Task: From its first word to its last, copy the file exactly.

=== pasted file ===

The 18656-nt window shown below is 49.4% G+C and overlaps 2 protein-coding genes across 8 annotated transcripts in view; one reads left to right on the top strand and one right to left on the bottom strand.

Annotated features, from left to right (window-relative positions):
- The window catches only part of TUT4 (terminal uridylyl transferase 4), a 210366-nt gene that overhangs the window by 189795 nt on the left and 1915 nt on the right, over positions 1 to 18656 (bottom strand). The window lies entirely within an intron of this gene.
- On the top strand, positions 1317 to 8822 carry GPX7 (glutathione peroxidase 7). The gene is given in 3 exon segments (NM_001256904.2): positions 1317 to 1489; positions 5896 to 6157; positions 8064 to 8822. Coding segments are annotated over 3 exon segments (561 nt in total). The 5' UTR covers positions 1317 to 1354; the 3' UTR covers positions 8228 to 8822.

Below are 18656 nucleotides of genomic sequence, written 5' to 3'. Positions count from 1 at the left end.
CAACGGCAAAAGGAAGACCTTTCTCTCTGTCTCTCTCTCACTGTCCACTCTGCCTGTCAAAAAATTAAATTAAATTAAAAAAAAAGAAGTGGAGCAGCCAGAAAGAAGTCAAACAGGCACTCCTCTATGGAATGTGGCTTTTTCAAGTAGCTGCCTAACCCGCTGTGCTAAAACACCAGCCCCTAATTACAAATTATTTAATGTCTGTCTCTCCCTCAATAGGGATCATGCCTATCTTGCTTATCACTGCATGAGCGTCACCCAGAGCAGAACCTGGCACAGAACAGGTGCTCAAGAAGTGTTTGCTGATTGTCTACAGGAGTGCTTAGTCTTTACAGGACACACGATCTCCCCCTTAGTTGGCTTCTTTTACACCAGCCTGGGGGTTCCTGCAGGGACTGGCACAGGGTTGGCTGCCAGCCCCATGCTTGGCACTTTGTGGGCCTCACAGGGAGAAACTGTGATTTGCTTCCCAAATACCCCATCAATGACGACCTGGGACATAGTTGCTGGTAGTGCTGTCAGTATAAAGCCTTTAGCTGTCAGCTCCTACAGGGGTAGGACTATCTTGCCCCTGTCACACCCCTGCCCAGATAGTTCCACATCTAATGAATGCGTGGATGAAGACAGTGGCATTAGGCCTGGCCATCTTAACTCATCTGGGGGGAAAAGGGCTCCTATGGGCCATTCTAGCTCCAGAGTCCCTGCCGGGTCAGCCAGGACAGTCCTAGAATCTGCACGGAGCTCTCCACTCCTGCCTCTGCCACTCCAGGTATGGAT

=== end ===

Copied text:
The 18656-nt window shown below is 49.4% G+C and overlaps 2 protein-coding genes across 8 annotated transcripts in view; one reads left to right on the top strand and one right to left on the bottom strand.

Annotated features, from left to right (window-relative positions):
- The window catches only part of TUT4 (terminal uridylyl transferase 4), a 210366-nt gene that overhangs the window by 189795 nt on the left and 1915 nt on the right, over positions 1 to 18656 (bottom strand). The window lies entirely within an intron of this gene.
- On the top strand, positions 1317 to 8822 carry GPX7 (glutathione peroxidase 7). The gene is given in 3 exon segments (NM_001256904.2): positions 1317 to 1489; positions 5896 to 6157; positions 8064 to 8822. Coding segments are annotated over 3 exon segments (561 nt in total). The 5' UTR covers positions 1317 to 1354; the 3' UTR covers positions 8228 to 8822.

Below are 18656 nucleotides of genomic sequence, written 5' to 3'. Positions count from 1 at the left end.
CAACGGCAAAAGGAAGACCTTTCTCTCTGTCTCTCTCTCACTGTCCACTCTGCCTGTCAAAAAATTAAATTAAATTAAAAAAAAAGAAGTGGAGCAGCCAGAAAGAAGTCAAACAGGCACTCCTCTATGGAATGTGGCTTTTTCAAGTAGCTGCCTAACCCGCTGTGCTAAAACACCAGCCCCTAATTACAAATTATTTAATGTCTGTCTCTCCCTCAATAGGGATCATGCCTATCTTGCTTATCACTGCATGAGCGTCACCCAGAGCAGAACCTGGCACAGAACAGGTGCTCAAGAAGTGTTTGCTGATTGTCTACAGGAGTGCTTAGTCTTTACAGGACACACGATCTCCCCCTTAGTTGGCTTCTTTTACACCAGCCTGGGGGTTCCTGCAGGGACTGGCACAGGGTTGGCTGCCAGCCCCATGCTTGGCACTTTGTGGGCCTCACAGGGAGAAACTGTGATTTGCTTCCCAAATACCCCATCAATGACGACCTGGGACATAGTTGCTGGTAGTGCTGTCAGTATAAAGCCTTTAGCTGTCAGCTCCTACAGGGGTAGGACTATCTTGCCCCTGTCACACCCCTGCCCAGATAGTTCCACATCTAATGAATGCGTGGATGAAGACAGTGGCATTAGGCCTGGCCATCTTAACTCATCTGGGGGGAAAAGGGCTCCTATGGGCCATTCTAGCTCCAGAGTCCCTGCCGGGTCAGCCAGGACAGTCCTAGAATCTGCACGGAGCTCTCCACTCCTGCCTCTGCCACTCCAGGTATGGAT